On Jan. 8, a year after Evo Morales became Bolivia’s first indigenous president, 25,000 indigenous peasants and unionized coca growers rallied in Cochabamba in central Bolivia. They called for the resignation of the state governor, Manfred Reyes Villa, an outspoken advocate of state autonomy and an opponent of the president’s progressive reforms.
The demonstrators clashed with city police, who were backed by gangs. Twenty people were wounded. Three days later, three people were killed and over 200 wounded.
The strife reflects the sharpening problem of separatism in Bolivia.
In December, Reyes tried to instigate a referendum to make Cochabamba autonomous. His action was seen as subverting the electorate’s 63 percent vote against autonomy in July. Reyes has also called for the “independence,” i.e. secession, of Santa Cruz, Beni, Pando and Tarija — states in eastern Bolivia that have already approved autonomy.
The protesters also denounced Reyes for his role in the right-wing campaign to have the Constituent Assembly require two-thirds approval for constitutional provisions.
Reyes previously served in the government of reviled former President Gonzalo Sánchez de Lozada, who was ousted after national troops killed 43 demonstrators and wounded hundreds more in October 2003.
On Jan. 11, demonstrators burned cars and set fires close to government offices. Simultaneously, well-organized, white middle-class youths assaulted indigenous protesters. Observers noted parallels between those racist attacks and recent actions in Santa Cruz by the notoriously anti-indigenous Union of Santa Cruz Youth.
That Reyes had been elected rather than appointed, as had been the custom, gave him a veneer of independence. City police, refusing to obey orders from military police, turned a blind eye to right-wing violence.
The governor sought refuge in the state of Santa Cruz before the conflict peaked. That state and three others in the eastern “half moon” area contain most of Bolivia’s hydrocarbon reserves, aquifers and productive agricultural lands. Wealthy families of European descent and managers of multinational corporations control the region’s politics and economy.
In the midst of the turmoil, Germán Antelo, president of the right-wing Santa Cruz Civic Committee, called for Evo Morales’ assassination.
En route to Santa Cruz, Reyes met in La Paz, the nation’s capital, on Jan. 11 with the separatist governors of five other states, reportedly to force the government into a national debate on autonomy. The next day, after threatening to foment a 24-hour general strike, the troublesome governors asked Bolivian Cardinal Julio Terrazas to mediate their dispute with the government.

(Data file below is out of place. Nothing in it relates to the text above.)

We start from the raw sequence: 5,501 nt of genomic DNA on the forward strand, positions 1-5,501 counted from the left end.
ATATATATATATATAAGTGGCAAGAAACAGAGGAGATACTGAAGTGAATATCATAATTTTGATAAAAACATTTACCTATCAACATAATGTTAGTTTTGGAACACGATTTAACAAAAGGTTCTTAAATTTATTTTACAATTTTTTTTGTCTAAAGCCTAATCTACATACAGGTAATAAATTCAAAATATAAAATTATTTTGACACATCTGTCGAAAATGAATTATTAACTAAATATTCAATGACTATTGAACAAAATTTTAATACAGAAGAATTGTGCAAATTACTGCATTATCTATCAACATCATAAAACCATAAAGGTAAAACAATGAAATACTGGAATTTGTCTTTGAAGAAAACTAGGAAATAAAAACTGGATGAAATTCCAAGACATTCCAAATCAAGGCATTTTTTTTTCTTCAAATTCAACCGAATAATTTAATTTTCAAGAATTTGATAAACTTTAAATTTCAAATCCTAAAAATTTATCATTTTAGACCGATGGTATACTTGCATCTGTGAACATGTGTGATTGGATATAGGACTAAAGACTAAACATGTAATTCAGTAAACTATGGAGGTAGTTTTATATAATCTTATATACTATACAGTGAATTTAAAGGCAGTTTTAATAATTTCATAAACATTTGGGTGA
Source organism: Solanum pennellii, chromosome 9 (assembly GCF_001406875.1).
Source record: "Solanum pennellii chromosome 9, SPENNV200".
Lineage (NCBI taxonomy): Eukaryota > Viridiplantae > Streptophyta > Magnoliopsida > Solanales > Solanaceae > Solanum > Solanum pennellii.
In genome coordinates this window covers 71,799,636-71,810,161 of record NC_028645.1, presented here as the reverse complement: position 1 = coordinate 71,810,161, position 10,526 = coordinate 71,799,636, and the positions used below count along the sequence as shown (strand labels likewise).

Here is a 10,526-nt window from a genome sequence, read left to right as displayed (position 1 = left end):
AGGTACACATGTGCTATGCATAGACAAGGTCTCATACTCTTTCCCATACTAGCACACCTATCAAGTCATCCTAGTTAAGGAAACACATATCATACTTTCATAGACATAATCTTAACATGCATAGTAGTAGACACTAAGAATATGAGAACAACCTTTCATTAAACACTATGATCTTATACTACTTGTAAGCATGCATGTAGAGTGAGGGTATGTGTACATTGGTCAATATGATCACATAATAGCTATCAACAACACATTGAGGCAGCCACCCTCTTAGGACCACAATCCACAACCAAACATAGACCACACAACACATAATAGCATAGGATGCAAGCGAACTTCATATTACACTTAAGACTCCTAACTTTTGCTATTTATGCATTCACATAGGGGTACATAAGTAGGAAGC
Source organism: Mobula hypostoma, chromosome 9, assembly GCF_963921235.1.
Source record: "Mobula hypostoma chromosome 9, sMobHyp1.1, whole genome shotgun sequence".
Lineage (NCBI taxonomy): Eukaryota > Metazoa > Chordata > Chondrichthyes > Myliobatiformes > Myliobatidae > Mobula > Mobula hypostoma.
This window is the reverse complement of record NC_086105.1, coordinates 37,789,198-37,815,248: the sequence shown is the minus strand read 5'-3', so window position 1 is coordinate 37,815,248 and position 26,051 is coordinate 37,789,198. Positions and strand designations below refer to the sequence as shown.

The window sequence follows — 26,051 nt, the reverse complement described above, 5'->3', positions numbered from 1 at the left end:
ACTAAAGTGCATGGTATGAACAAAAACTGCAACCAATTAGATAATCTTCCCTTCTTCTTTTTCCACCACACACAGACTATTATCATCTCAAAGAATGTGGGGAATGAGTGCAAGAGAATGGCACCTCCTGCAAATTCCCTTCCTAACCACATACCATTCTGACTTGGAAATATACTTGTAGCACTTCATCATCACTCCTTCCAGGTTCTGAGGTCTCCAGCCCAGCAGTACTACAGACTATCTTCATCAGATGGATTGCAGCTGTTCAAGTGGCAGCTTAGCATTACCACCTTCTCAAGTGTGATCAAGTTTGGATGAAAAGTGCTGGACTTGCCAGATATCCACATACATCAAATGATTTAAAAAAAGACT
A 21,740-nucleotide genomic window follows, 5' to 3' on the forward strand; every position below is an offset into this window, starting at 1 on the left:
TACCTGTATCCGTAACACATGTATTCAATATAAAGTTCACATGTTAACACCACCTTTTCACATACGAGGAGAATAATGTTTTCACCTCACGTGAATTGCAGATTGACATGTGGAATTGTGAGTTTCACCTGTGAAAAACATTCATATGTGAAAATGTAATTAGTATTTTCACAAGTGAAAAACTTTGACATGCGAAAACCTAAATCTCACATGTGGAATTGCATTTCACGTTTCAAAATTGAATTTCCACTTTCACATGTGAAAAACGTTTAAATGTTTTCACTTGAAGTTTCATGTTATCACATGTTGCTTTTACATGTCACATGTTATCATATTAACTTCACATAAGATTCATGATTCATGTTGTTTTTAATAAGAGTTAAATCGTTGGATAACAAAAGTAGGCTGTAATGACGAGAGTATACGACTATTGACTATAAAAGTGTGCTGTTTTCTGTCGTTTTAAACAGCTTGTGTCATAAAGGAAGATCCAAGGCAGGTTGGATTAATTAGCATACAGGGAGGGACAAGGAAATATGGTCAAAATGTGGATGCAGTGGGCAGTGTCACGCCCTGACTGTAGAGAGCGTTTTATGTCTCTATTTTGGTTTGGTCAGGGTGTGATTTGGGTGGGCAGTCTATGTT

Morales sent Juan Ramon Quintana, one of his ministers, to Cochabamba to negotiate. He also proposed a constitutional provision that governors, mayors and even the president be subject to a recall vote.
After denouncing Reyes for “abandoning his functions in Cochabamba to go to La Paz to stir up politics, to conspire against the government,” Vice President Alvaro Garcia Linares nonetheless assured him of the federal government’s protection if he resumed his office.
Increasingly protesters in Cochabamba manifested a divide between far-left, union-based elements and moderates faithful to constitutional requirements. Representatives of the social movements, meeting in the State Workers’ Center, announced the formation of a parallel government under the aegis of a “revolutionary committee.”
By Jan. 18, peasants were returning to their communities. Spokespersons said a “Judgment of Responsibility” was being prepared against Reyes, who, they vowed, would never return as governor. President Morales was set to meet with peasant leaders on Jan. 27.
In a related development, 3,000 unionists and peasants from Omasuyos province in eastern Bolivia rallied Jan. 16 in La Paz against the pro-autonomy governor Papelucho Paredes. Unions and peasant groups in Los Altos, a large city adjacent to La Paz overflowing with poor people, took up the call for his resignation.
The recent appointment of Phillip Goldberg as U.S. ambassador to Bolivia suggests that the separatists’ call for division is grist for Washington’s mill. Goldberg, having served in Bosnia and Kosovo in recent years, knows about ethnic conflict and the dissolution of nations.
“It’s not by chance that this gentleman has been translated from Kosovo to Bolivia,” according to Santa Cruz university professor Róger Tuero. Goldberg is said to have close ties with Manfred Reyes Villa.